For sponsorship information, contact Laura LeBlanc at 734-672-1363 or lleblanc@swsol.org.

For more information on Southwest Solutions programs and services, visit swsol.org.

Two Boyne Resorts Restaurants Earn Wine Spectator Awards

Two of Boyne Resorts’ Michigan restaurants have been honored for their wine programs in Wine Spectator’s 2023 Restaurant Awards, which celebrate the world’s best restaurants for wine.

The Main Dining Room at The Highlands in Harbor Springs and the Vintage Chophouse | Wine Bar located at the Inn at Bay Harbor both received Awards of Excellence recognizing restaurants whose wine lists feature a well-chosen assortment of quality producers along with a thematic match to the menu in both price and style.

The awards recognized winners from all 50 states in the U.S. and more than 70 countries.

“We’re proud to be listed amongst the world’s best restaurants to enjoy wine,” says Bryan Banfield, sommelier and director of food and beverage for The Highlands. “Our wine list of over 180 bottles and growing is hand-curated with focus on estate wines, and pairings to match our cuisine.

“We’re also really focused on creating high-level experiences for our guests. We’re securing wine verticals and rare wines like Domaine Romanee-Conti and have a passionate and knowledgeable team who loves wine with five managers having received formal training through the Court of Master Sommeliers.”

Vintage’s wine director and restaurant manager Jamison Cronk says his wine program stands out for its diversity, focus on small producers, regional representation, thoughtful pairing suggestions, inclusivity in pricing, and sustainability.

“We pride ourselves on a diverse selection of wines from around the world,” says Cronk. “We highlight the best of American wine regions, while also offering an extensive international selection.

“We like to showcase small producers highlighting commitment to quality and craftsmanship, and sourcing vintage wines to allow our guests to enjoy mature wines and evolution of flavors over time. And a focus on sustainable and organic practices is also at the forefront as Vintage grows the number of wines from producers who adhere to sustainable, organic, and biodynamic farming practices.”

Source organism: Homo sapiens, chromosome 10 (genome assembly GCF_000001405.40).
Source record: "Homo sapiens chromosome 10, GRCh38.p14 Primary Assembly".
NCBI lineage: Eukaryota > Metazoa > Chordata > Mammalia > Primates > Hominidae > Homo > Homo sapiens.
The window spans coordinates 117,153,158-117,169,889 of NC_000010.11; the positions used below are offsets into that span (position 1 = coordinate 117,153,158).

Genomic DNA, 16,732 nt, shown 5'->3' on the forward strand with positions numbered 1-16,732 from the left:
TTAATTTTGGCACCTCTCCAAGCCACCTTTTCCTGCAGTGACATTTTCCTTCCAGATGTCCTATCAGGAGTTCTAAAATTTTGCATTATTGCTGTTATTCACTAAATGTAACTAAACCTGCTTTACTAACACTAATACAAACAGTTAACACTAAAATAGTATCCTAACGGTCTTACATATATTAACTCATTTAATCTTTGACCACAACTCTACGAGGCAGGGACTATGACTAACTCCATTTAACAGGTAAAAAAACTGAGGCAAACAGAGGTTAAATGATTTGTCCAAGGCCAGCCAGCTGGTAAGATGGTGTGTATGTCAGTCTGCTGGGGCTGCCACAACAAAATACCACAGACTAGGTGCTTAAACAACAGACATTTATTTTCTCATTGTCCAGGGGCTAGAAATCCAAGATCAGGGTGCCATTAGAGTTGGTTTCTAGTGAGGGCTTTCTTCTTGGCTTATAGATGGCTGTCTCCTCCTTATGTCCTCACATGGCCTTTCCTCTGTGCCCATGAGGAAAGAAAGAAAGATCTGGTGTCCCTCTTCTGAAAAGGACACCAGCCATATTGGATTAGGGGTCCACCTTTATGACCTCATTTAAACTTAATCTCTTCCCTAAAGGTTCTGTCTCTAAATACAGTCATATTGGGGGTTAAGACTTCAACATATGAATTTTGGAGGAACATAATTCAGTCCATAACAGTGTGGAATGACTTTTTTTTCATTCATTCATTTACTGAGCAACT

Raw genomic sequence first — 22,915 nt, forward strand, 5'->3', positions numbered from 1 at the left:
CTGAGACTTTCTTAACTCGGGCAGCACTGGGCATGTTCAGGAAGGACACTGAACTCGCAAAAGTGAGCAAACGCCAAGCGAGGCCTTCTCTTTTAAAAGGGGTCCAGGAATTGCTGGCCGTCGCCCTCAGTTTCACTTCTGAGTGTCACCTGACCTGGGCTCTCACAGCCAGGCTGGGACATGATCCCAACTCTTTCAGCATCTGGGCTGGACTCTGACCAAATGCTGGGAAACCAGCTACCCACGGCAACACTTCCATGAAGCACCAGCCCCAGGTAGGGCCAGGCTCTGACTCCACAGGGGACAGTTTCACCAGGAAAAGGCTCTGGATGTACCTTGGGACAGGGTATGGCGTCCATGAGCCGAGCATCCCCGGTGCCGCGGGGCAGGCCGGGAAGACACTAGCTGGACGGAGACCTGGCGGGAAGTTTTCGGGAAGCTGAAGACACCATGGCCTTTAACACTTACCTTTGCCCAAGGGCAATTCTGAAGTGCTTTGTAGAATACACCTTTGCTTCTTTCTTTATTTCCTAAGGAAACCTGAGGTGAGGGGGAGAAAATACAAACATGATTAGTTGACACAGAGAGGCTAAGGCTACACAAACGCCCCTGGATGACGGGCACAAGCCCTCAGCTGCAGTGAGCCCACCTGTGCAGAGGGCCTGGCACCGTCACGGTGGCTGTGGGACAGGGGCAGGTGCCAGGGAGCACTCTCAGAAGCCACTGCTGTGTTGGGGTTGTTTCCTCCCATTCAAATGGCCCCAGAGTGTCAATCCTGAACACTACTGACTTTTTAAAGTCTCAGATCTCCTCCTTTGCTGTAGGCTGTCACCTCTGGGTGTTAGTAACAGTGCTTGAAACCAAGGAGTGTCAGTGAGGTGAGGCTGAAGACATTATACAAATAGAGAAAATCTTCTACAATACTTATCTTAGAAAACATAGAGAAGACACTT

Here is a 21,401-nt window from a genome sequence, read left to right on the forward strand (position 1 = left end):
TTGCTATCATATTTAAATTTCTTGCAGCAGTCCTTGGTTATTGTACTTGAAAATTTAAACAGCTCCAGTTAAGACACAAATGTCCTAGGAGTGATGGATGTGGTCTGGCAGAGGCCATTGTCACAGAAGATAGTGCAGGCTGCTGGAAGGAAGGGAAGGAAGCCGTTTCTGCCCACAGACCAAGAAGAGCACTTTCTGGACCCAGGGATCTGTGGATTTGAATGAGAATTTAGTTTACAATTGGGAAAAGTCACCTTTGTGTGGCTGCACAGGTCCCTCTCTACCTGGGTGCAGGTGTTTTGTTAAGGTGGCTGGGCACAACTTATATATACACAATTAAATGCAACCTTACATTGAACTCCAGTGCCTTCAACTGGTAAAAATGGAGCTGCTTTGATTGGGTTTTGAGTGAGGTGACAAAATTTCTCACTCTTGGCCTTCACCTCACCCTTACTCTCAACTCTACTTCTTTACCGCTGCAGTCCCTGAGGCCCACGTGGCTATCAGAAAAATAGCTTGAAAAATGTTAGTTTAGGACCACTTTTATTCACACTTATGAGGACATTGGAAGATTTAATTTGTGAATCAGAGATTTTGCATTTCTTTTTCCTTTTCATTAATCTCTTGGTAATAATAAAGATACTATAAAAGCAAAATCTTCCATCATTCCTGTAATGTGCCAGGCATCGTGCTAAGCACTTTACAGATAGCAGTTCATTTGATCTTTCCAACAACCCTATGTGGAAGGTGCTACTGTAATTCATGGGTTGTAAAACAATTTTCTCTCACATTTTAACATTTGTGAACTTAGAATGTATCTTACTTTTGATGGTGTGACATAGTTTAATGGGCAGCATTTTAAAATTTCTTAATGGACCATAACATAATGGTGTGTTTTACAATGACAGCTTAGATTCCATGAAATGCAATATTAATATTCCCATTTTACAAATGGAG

To review the complete list of award winners, visit WineSpectator.com.

State Appropriates $10M to Habitat for Humanity of Michigan

The state of Michigan has appropriated $10 million for Habitat for Humanity of Michigan’s (HFHM) efforts grow homeownership opportunities.

These funds will make homeownership attainable and affordable for more hardworking families earning 80 percent and below the median income, according to the organization. This is the first direct appropriation from the state of Michigan in HFHM’s 30-year history.

“At a time where families are facing more barriers to homeownership, HFHM is incredibly grateful to the Michigan Legislature and Gov. Whitmer for their investment in affordable homeownership opportunities for hardworking families across the state,” says John Williams, president and CEO of HFHM. “We are excited to build on this work with the Legislature to support local affiliates across Michigan and their partners to create innovative ways to put God’s love into action by ensuring that all Michiganders have a safe, decent, affordable place to call home.”

Habitat for Humanity of Michigan is one of the largest state networks in the nation, with an affiliate serving almost every county. HFHM supports these affiliates by recruiting volunteers, capacity building, and advocating for safe and affordable housing. Through volunteers’ work and kindness, affiliates build and preserve hundreds of houses for Michigan families annually. HFHM also coordinates learning conferences and training opportunities to unite the network and ensure affiliates use the latest developments in building sciences, volunteer recruitment, and more.

For more information, visit habitatmichigan.org.

Forgotten Harvest Welcomes Three New Board Members

Forgotten Harvest in Oak Park has elected three new members to its board of directors — Kurt Kissling, Cinnamon A. Plonka, and Reanne Yuk Mui Lani Young — who will serve through June 30, 2026.

“I’m honored to welcome our three newly elected board members,” says Adrian Lewis, CEO of Forgotten Harvest. “Their experience, knowledge, accomplishments, and insights will help Forgotten Harvest strive to achieve its mission and vision — strengthening our positive impact for the people we serve in the community. Our shared commitment to sustainable solutions and community empowerment is stronger than ever, and it’s a privilege to have these exceptional individuals join us on this journey.”

Kissling, of Royal Oak, is an environmental attorney and partner at Warner Norcross + Judd. He has decades of experience in all matters related to the Clean Air Act and its state and local counterparts. Regional and national clients across a variety of industries rely on his expertise to address complex air and waste matters that impact their operations.

Plonka, of Detroit, is a litigator and shareholder at Zausmer in Farmington Hills and Grand Rapids. Plonka earned her undergraduate degree in social work from Eastern Michigan University and a law degree from the Western Michigan University Cooley Law School in Lansing. Plonka is also the past president of the Black Women Lawyers Association of Michigan and current board member of the Eastern Michigan University Foundation.

Young, of Troy, is a counselor, and diversity, equity, and inclusion lead, and belonging practitioner and psychological consultant at The Roeper School in Bloomfield Hills. In her practice, she’s focused on cultivating safe and brave spaces; collaborative, transparent, and transformative problem-solving; holistic approaches to student well-being and belonging; discovery and design of programming and curriculum; and support and advocacy for individuals and communities of color.